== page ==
Because Europe has set its priorities as welfare and health spending. That's where the biggest chunk of pan-European public spending by all members goes (around a third of GDP, or over half of all public spending), into over-generous and unfunded pensions, into benefits to those who cannot or will not find work, into free at point of use healthcare. As noted earlier Europe could easily find the money, but you have to accept that this "state provision of services" model is a mindset, and one that doesn't have parallels in the other major economic blocs. Until asteroid defence is seen as a public service then Europe won't be doing it, and even then the ghost of Christmas future can be seen in the failure of the EU as a body to fashion common defence or foreign policies, preferring instead to spend billions of € on "social cohesion", competitiveness (what a laugh), and agricultural subsidies to please the frogs.
Re: Nothing new under the sun
"The chance of a city being wiped out by a medium sized rock are probably quite remote....and not be distracted by recoverable catastrophes "
Agreed that the risks are modest. But still feasible, given that we've had Tungunuska and Chelyabinsk roughly a century apart, and we've now got several billion people living in cities. In presuming that past known events risk equals future risk, we're also overlooking any asteroid events that did land in the sea or the poles in that time, and went undetected.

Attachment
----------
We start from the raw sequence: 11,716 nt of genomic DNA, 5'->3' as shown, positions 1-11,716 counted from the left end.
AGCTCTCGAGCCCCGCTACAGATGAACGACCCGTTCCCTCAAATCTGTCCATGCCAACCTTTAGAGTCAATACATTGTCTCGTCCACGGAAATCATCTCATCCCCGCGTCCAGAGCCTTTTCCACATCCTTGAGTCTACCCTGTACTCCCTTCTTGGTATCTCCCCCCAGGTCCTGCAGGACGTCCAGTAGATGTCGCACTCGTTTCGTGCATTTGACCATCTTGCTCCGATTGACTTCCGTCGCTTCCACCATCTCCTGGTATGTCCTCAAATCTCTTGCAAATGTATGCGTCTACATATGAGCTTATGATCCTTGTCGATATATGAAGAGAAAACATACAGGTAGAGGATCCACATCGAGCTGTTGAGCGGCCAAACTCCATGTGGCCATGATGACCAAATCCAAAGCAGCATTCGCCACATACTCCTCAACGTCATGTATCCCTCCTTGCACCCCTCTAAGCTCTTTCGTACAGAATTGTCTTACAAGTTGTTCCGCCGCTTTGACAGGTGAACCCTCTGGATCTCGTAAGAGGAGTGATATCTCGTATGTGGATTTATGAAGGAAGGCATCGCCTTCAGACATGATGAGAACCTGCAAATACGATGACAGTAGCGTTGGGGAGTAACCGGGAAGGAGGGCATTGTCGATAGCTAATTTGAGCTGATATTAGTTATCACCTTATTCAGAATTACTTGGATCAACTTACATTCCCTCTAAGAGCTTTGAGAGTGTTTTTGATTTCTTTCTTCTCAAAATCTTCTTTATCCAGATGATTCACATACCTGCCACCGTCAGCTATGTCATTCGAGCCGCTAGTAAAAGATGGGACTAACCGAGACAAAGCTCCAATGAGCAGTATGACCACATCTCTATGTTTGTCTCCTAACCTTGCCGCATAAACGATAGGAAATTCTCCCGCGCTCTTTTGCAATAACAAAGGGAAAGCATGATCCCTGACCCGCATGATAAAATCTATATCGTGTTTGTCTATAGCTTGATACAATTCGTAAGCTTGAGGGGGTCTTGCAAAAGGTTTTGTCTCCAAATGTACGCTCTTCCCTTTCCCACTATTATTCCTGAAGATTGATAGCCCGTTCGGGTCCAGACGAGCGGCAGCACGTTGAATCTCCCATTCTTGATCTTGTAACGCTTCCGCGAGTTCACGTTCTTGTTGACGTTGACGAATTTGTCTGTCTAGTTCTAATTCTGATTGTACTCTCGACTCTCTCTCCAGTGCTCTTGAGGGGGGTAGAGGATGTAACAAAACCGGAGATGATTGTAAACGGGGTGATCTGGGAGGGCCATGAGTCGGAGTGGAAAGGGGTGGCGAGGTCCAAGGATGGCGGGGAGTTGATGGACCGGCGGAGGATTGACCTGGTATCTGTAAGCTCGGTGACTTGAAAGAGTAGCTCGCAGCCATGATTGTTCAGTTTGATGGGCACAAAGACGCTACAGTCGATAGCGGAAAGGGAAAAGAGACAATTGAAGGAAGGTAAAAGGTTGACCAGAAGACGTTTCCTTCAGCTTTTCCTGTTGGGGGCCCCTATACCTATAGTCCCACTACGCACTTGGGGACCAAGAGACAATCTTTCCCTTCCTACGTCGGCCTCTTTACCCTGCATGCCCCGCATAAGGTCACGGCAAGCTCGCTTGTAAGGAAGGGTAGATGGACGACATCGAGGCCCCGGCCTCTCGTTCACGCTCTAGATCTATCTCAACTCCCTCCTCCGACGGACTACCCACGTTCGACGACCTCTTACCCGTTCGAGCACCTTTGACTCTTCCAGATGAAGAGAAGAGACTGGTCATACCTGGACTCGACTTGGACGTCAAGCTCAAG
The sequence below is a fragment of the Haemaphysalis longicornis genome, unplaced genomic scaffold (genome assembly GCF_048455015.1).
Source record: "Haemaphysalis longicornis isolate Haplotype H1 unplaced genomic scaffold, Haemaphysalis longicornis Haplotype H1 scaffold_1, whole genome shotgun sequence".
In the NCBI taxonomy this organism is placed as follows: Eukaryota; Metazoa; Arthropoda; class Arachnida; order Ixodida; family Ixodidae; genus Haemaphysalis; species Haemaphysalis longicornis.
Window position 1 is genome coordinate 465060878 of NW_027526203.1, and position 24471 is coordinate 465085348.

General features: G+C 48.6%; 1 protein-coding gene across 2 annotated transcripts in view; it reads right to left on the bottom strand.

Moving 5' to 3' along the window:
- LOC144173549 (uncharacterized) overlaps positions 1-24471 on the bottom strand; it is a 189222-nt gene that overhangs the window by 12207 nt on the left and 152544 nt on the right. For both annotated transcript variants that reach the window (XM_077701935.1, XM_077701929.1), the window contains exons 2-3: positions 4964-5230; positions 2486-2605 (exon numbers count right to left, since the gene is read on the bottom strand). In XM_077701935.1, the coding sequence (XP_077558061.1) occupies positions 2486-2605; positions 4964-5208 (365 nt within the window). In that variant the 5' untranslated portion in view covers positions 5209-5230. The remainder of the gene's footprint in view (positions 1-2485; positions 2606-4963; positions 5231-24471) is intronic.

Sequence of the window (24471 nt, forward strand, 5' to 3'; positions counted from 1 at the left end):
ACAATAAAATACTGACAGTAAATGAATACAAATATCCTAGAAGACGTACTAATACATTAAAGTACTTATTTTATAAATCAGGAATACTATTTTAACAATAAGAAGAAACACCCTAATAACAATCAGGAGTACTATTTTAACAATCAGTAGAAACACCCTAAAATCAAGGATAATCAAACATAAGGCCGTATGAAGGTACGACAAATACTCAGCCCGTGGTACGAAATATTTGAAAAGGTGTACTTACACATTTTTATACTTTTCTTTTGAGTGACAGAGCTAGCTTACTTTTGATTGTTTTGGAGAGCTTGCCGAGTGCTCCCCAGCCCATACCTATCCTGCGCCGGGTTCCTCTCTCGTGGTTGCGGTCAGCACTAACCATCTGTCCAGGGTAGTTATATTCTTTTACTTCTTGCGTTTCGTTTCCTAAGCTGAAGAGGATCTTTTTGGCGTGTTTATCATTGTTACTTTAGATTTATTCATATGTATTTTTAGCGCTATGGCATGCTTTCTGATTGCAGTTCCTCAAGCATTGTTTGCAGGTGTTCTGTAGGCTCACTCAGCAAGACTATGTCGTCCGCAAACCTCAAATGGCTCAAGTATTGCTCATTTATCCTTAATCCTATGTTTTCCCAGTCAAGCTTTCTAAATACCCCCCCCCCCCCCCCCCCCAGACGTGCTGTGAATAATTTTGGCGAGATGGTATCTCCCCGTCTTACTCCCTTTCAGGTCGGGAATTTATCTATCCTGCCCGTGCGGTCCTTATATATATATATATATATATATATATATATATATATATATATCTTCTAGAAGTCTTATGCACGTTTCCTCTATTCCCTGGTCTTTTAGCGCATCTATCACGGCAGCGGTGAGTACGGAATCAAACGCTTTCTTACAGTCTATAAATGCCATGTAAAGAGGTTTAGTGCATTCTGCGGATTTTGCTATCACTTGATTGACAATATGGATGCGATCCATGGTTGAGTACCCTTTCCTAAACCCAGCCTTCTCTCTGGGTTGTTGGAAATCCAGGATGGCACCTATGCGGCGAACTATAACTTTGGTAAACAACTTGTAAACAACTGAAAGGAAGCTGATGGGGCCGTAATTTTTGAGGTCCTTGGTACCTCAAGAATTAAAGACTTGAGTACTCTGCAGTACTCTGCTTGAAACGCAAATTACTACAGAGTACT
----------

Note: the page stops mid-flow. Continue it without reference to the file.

Given the expensive pantomime of "security" for air transport to avoid casualties of the order of a few thousand a year (eg $8bn a year for the US TSA) I'd argue that the risk from "minor" asteroid strikes is not dissimilar to the risks of aviation terror attacks, maybe greater, and justifies similar spending.
And the other thing is that the detection and defence probably relies on the same science and technology, so the cost of trying to counter an extinction event is probably the same as dealing with the more modest risks.
Re: If this is a "watch" @Dave 126
"This was a thread about Samsung, not Apple. I only reiterate that because they have a much larger product portfolio than Apple. Haven't Samsung made a smart watch before? Sony certainly have."
Mmmmm. I read a mild degree of indignation into your post, so I hope I haven't caused offence. I'm very selective about causing offence, and try only to do so intentionally.
Annyywayyyy... I was mentioning Apple simply because the trail of events for this whole smartwatch business follows something of a well worn route, whereby industry rumour mill says that Fruitco is busy working on device X, so all the uninvolved OEM's suddenly start racing off after idea X. The iPad is the most recent example, with some ghastly junk being rushed out ahead of and just behind the IPad, before properly designed hardware and software arrived.
If Apple weren't sniffing around this lampost, would Samsung be cocking their leg on it? I suspect not.